Join us for a lecture with Jeffrey Allison, Paul Mellon Collection Educator at the Virginia Museum of Fine Arts, in conjunction with the traveling exhibition Van Gogh, Lichtenstein, Whistler: Masterpieces of World Art from the Virginia Museum of Fine Arts. The Hudson River School represents the first native school of American Art. Dating from the 1820s, it was a loosely organized group of painters who took as their subject the unique naturalness of the American continent, starting with the Hudson River region in New York, but eventually extending in time and space all the way to California and the 1870s. Jasper Francis Cropsey, a first–generation member of the Hudson River School, died in anonymity but was rediscovered by galleries and collectors in the 1960s and remembered as the American painter of Autumn.

This program has been organized by the Virginia Museum of Fine Arts and, is funded, in part, by the Jean Stafford Camp Memorial Fund.

 

Spring 2011 Bus Trip

 

On March 1, 2011, the UMW Galleries sponsored a bus trip to Washington, DC. The trip was planned in conjunction with the lecture Prehistoric Cyprus: An Introduction and an Appraisal, part of our 2011 lecture series. The February 14 lecture was given by Stuart Swiny, director of the Institute of Cypriot Studies at the University at Albany, State University of New York.  It highlighted the island country’s most remarkable artistic achievements and architectural remains and featured objects from the exhibition Cyprus: Crossroads of Civilization at the National Museum of Natural History.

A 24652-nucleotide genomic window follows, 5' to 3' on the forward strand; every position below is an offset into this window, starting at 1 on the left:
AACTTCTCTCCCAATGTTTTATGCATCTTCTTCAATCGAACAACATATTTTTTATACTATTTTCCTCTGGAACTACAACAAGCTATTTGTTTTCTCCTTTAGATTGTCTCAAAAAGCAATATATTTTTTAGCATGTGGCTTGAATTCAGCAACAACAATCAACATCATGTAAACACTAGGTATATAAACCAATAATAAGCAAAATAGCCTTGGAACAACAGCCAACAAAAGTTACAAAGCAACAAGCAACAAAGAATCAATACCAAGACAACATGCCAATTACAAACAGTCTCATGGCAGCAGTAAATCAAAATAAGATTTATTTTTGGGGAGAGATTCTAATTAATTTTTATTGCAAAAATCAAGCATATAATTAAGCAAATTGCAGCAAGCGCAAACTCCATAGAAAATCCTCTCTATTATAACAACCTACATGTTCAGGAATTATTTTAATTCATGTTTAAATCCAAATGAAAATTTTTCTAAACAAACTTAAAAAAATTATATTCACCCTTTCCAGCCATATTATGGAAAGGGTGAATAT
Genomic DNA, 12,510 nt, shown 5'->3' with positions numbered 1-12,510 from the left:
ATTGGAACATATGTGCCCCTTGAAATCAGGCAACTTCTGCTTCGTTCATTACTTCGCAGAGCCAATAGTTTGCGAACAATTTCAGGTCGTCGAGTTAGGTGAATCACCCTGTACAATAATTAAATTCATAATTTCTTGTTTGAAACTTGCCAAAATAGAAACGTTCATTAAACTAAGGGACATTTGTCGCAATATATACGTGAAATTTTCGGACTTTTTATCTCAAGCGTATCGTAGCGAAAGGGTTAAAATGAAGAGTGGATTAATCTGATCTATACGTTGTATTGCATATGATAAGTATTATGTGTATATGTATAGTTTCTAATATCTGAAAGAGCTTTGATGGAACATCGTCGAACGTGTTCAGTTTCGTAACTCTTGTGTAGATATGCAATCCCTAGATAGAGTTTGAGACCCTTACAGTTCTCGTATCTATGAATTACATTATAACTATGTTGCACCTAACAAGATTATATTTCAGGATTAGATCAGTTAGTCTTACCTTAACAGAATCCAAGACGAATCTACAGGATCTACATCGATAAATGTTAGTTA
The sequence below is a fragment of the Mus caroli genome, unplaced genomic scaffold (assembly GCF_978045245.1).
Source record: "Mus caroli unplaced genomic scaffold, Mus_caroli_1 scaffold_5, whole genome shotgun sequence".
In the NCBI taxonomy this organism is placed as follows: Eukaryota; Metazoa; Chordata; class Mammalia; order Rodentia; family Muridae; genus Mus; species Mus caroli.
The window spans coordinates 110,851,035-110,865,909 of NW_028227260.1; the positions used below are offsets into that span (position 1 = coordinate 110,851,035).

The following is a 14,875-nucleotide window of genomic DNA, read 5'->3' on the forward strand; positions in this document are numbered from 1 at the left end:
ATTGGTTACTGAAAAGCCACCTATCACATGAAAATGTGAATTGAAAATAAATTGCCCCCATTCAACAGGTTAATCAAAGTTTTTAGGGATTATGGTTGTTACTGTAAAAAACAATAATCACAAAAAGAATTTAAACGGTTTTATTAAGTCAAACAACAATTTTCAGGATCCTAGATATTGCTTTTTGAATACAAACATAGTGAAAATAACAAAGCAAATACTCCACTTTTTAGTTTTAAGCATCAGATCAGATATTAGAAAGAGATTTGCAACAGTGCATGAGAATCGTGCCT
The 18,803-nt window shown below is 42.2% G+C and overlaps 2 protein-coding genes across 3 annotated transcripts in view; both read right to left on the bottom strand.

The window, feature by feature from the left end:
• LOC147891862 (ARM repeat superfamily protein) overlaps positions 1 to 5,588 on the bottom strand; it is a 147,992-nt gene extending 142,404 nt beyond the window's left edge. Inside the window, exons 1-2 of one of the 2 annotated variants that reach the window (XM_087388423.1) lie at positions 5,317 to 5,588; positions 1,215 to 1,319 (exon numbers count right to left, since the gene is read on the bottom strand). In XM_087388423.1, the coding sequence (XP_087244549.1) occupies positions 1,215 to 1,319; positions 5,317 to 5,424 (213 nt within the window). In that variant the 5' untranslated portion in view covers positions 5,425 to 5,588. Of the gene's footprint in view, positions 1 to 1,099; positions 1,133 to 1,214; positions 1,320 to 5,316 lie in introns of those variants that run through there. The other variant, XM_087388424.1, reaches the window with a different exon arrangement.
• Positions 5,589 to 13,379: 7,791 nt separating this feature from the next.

On the trip, we visited the Cyprus exhibition and had the opportunity to inspect at close range Cypriot objects that dated from the earliest prehistoric settlements to the middle ages. We then went on a guided “highlights” tour of the Sackler Gallery’s Asian collections to tie in with our Beyond the Silk Road: Asian Art from the Permanent Collection exhibition, which opened in March.